“Jamaica” Talks Collapse:
Is Germany Headed for New Elections?

On Sunday, November 19th, the FDP (Free Democratic Party) de­cided to back out of the Jamaica coalition talks – called “Jamaica” because the colors of the negotiating parties FDP, the Greens and the CDU/CSU (Christian Democratic Union/Christian Social Union) mirror those of the Jamaican flag. After the failed ne­gotiations, there are now three possibilities for Germany to form a new government: A grand coalition between CDU/CSU and SPD, a minority government constituted only of the CDU/CSU, or reelections.

The reason for the FDP to drop the negotiations was, according to them, the parties’ inability to agree on controversial policies such as the abolition of the Solidaritätszu­schlag – a tax surcharge that was initially introduced with the main goal of reducing costs of the German Unity.

While Angela Merkel said that a compromise was on its way, the FDP had a different opinion: “The outcome of the coalition talks was not a compromise that we could take responsibility for – it was not what we promi­sed to our voters before the election. In this case, it is a question of responsibility to stand by what we said,” party head Christian Lindner said in an interview. His deputy Katja Suding agreed: “In the end, we could not enforce enough liberal concerns – a liberal influence was not visible.”

SPD Was Initially Not Willing To Negotiate – This Might Change Now

After the election, SPD’s party head Martin Schulz promised to take his party into opposition. However, after meeting with president Frank-Walter Steinmeier to discuss the procee­ding after the failed Jamaica talks, he was more open to nego­tiations on possible government partici­pation.

The most obvious form of coalition would be the grand coalition. Within the SPD, there are several people who argued in favor of this possibility – for example, foreign minister Sigmar Gabriel, or minister of justice Heiko Maas. However, the most important critic of the grand coalition is the SPD party base. Schulz also argued that the grand coalition lost almost 14 percent of the votes compared to the last election – hence this coalition does not have much voter support anymore.

Another possible coalition would be a minority government constituted of the SPD and the Greens. It is, however, very unlikely that the CDU/CSU – the strongest party – relinquishes participation in government and instead tolerates a minority government of two left-wing parties.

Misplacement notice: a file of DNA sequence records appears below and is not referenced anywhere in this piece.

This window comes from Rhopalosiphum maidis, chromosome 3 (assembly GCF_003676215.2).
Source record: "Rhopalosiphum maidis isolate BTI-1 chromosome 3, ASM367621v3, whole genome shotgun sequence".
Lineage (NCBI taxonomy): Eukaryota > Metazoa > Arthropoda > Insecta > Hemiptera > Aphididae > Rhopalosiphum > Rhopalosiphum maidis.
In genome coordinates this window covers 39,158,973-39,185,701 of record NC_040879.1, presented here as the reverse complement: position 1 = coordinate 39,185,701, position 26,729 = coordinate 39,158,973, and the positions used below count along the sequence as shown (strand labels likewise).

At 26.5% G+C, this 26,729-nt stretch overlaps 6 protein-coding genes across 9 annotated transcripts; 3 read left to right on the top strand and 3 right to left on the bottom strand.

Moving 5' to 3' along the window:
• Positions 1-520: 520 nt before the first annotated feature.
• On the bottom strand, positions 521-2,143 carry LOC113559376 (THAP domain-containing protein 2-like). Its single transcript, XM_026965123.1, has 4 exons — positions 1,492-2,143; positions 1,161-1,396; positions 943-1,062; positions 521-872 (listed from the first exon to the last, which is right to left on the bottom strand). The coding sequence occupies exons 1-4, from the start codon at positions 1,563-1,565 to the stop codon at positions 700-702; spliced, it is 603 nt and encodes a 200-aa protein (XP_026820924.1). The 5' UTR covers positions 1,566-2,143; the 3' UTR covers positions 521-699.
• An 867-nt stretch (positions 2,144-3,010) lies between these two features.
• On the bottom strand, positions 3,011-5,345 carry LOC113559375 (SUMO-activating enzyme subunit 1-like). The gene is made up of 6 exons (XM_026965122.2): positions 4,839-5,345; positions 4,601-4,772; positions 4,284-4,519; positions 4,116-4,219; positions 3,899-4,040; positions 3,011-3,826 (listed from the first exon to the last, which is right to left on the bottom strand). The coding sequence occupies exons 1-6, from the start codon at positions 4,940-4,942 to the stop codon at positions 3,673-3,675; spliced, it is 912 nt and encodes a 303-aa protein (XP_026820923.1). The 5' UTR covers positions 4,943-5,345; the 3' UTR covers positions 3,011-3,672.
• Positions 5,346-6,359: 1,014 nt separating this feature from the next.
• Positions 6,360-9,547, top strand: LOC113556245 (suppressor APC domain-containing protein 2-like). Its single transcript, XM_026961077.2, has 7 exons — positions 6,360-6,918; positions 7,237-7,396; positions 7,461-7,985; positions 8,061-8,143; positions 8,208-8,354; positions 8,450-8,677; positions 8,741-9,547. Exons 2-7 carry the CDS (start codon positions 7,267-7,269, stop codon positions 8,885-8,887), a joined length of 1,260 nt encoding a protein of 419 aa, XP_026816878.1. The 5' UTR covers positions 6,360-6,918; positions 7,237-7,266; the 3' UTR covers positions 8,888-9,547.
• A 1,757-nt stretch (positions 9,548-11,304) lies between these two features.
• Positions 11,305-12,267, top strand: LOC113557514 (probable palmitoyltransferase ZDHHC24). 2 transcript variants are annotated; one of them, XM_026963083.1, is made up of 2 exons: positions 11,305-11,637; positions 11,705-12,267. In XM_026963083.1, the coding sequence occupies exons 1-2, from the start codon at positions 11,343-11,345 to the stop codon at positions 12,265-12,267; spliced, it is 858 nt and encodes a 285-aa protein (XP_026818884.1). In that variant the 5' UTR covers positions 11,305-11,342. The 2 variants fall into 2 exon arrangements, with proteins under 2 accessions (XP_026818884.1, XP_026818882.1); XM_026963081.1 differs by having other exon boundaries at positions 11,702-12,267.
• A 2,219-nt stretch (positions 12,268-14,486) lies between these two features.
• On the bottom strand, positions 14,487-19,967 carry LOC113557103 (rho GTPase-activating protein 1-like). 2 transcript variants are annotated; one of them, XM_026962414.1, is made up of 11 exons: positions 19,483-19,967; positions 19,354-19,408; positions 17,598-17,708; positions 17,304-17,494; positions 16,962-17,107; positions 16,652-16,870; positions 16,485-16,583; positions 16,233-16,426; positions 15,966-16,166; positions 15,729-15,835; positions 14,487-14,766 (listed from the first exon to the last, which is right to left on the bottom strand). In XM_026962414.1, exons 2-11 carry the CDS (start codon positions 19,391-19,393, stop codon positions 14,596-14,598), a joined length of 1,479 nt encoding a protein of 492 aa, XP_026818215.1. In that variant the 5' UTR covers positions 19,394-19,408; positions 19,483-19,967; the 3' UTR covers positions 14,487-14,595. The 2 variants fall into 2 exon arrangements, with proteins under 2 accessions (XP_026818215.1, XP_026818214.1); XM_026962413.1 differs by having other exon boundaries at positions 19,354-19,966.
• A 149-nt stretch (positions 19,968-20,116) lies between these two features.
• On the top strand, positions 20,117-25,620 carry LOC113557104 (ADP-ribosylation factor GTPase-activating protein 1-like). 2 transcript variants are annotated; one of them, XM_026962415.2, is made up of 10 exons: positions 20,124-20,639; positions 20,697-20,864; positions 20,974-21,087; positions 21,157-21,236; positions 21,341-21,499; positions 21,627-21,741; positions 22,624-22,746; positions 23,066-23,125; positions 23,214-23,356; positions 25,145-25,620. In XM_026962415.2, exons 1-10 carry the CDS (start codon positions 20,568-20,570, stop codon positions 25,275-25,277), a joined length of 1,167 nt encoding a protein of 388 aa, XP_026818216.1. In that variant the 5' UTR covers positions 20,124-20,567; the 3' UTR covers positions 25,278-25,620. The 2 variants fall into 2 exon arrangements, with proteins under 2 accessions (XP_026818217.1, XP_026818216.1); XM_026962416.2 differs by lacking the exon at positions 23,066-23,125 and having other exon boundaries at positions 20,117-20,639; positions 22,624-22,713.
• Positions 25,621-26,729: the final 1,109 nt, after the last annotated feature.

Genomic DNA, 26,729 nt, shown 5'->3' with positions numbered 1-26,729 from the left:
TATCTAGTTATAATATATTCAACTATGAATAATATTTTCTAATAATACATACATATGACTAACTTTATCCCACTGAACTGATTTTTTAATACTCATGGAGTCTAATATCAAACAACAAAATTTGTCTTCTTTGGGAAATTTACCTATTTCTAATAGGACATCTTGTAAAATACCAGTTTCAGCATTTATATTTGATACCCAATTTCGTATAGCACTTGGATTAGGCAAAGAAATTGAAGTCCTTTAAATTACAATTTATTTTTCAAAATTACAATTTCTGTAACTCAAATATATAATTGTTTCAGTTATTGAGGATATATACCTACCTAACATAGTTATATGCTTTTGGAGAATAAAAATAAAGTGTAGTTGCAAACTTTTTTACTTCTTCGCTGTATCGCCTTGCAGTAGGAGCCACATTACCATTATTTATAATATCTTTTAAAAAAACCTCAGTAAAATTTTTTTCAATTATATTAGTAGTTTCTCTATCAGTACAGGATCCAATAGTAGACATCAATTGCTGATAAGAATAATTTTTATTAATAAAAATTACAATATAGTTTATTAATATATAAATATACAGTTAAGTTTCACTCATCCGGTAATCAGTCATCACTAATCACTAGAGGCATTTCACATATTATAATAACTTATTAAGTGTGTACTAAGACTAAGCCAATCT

Several other possibilities for a government including the SPD have been discussed in the past days – for example a “Kenya-alliance” constituted of CDU/CSU, SPD and the Greens. But it is very unlikely that the CDU/CSU will enter a coalition with two left-wing parties.

Schulz has, in any case, announced that he will conduct  an opinion poll among SPD party members before his party would enter any kind of coalition. As a prerequisite for such a poll, he must, however, develop a realistic idea of who to govern with.

Would A Minority Government Work for Germany?

Merkel was skeptical about a minority government constituted either of the CDU/ CSU alone or together with one small party. Unless the SPD is willing to participate in government, reelections would be the best possibility for the country, she said.

It is very difficult to govern a country with a minority government because, without a majority in parliament, there is a much greater chance of legislative proposals not being approved. In the case of a vote of no confidence, a mino­rity government can be taken down much more easily than a majority government, hence a minority government would likely be unstable.

The only realistic possibility for a minority government would be one that is constituted only of the CDU/CSU. To make this happen, the party would have to make an agreement with the SPD, or alternatively, several other parties, in order to ensure that they would not block a CDU/CSU minority government. This form of agreement is being discussed within the SPD – for example, Ralf Stegner, one of the party’s deputy chairmen, is among those in favor of this solution.

If no coalition agreement is found in the next couple of weeks, reelections will be held. The re­sults of a new election are expected to be similar to the ones from September. Chances are, however, that the Afd, Germany’s extreme right-wing party, could win even more votes. Until the formation of a new government, Angela Merkel and her cabinet are in charge of governing the country.

by Alina Birkel  (Vienna, Austria)

 

Photo: Arno Mikkor

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